Interestingly, we can draw parallels to what is happening right now in healthcare where the primary drive is to control costs, not care for people. Government officials and insurance industry administrators and executives consistently invoke the buzzword “quality” in the same sentence when describing their aims of “expanding coverage and cost control.” It is well understood that you can strive for two of three, but not all three, when speaking of accessible, high quality, and low cost health care. Likewise, at least in days past, Disney rightly focused on two things: providing excellent (high quality) staff training and customer experience, and ‘magical’ amusements and attractions. And for this, they charged a premium. The admission/ticket costs to spend a day in one of the Disney parks has always been expensive relative to other amusement parks, and now the price exceeds $100 per person per day. Some have written articles about how Disney has priced out the middle class (https://www.washingtonpost.com/news/business/wp/2015/06/12/how-theme-parks-like-disney-world-left-the-middle-class-behind/).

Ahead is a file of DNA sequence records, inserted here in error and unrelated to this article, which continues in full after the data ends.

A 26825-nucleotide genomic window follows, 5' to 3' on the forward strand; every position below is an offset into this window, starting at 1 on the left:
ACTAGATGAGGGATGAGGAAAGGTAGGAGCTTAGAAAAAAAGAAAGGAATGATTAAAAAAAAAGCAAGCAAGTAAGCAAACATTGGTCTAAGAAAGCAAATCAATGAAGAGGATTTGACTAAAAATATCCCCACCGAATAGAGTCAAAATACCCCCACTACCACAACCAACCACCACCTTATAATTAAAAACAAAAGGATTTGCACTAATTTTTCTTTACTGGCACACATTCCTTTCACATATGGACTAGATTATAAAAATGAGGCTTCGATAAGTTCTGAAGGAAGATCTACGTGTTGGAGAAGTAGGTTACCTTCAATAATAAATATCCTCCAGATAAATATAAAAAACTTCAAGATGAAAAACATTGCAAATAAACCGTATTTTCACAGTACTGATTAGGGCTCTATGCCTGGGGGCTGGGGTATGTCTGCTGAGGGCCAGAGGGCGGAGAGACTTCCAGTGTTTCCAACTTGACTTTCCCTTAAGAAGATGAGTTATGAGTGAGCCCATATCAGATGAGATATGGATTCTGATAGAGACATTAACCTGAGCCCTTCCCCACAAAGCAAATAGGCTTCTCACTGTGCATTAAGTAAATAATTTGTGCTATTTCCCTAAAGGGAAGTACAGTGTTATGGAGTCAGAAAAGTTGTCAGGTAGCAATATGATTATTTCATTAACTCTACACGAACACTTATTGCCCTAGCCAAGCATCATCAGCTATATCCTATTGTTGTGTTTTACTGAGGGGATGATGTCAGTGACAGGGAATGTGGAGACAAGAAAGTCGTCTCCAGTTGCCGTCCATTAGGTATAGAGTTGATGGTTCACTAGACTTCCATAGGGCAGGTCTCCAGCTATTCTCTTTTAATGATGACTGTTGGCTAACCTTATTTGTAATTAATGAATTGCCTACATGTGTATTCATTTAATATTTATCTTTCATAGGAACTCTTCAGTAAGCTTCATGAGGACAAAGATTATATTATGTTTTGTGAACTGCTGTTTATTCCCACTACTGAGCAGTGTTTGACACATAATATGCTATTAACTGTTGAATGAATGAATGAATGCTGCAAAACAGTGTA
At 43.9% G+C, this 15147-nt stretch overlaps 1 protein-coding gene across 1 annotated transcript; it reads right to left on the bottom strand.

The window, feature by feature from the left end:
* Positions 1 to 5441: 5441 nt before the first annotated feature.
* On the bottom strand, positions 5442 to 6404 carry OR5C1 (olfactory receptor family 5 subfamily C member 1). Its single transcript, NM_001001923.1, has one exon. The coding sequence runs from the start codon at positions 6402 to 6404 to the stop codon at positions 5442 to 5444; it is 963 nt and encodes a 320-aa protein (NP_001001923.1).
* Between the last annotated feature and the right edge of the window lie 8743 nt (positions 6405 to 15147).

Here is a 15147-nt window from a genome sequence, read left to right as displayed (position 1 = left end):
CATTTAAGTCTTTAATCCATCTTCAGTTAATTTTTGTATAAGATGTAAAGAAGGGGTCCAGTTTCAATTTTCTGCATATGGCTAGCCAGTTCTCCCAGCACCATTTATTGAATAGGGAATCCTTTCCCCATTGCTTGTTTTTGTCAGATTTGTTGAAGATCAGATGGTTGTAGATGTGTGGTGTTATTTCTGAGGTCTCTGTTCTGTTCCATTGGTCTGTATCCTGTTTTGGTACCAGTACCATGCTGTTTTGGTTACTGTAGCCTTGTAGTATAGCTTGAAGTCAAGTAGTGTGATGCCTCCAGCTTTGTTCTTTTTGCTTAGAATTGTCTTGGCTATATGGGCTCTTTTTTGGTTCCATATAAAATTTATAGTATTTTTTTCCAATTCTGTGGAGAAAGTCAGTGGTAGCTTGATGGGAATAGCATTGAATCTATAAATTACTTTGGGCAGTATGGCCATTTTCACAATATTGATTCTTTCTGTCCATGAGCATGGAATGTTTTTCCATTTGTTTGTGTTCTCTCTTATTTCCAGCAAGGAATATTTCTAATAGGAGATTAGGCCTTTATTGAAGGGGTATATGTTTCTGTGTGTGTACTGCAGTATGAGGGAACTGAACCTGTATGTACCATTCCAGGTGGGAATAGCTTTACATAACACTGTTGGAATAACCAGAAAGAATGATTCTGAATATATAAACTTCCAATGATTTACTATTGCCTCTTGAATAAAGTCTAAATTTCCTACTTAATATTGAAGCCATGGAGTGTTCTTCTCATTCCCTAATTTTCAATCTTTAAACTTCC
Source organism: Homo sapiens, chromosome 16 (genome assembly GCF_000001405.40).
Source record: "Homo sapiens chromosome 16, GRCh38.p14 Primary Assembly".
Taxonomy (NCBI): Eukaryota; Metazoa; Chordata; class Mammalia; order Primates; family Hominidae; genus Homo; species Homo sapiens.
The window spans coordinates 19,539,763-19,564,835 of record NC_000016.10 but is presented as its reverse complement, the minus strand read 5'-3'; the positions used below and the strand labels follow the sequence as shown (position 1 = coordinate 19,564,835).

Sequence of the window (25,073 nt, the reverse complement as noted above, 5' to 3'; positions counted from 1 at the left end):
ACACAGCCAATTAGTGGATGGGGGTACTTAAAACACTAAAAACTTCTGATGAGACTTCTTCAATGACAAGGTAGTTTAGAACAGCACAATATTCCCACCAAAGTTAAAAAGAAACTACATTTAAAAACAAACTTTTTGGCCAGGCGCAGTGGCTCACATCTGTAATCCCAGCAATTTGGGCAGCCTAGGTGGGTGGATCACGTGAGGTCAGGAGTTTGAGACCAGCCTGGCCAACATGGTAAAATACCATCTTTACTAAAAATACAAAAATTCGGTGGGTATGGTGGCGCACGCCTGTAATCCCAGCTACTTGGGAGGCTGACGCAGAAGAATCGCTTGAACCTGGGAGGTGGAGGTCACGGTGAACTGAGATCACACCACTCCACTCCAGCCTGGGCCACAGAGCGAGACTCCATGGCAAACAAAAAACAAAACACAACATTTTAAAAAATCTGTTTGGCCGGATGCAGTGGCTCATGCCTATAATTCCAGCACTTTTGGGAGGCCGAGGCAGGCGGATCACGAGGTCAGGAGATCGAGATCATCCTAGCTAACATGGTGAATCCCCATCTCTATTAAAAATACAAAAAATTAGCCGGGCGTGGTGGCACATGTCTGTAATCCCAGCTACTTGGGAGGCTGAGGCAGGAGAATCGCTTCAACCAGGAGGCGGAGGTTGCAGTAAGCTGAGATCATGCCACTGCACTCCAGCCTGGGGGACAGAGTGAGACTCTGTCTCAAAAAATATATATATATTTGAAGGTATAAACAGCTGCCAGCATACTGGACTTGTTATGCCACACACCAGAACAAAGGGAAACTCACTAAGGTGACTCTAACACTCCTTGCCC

But just as healthcare systems have had to drop their focus on quality to focus on cost containment and access, Disney has dropped its focus on bringing out the ‘magic’ in each of its cast members through the once singular Disney training program, in order to concentrate on generating higher corporate profits.
While I find this sad, my father-in-law shrugs it off, believing that all things are destined for change. In our world of caring for active people, we see it as a glaring opportunity to serve a community of people who want and deserve excellent consultation with a wonderful team and top-notch physicians. I suppose it does follow that Disney’s mediocrity merely makes room for the next magical visionary whose mission is our enchantment. Perhaps that’s Elon Musk with SpaceX? I’m sure the void in magical experiences will provide a ‘carpe diem’ moment for one so motivated entrepreneur. And I, a self-described fairy tale fanatic, may be first in line.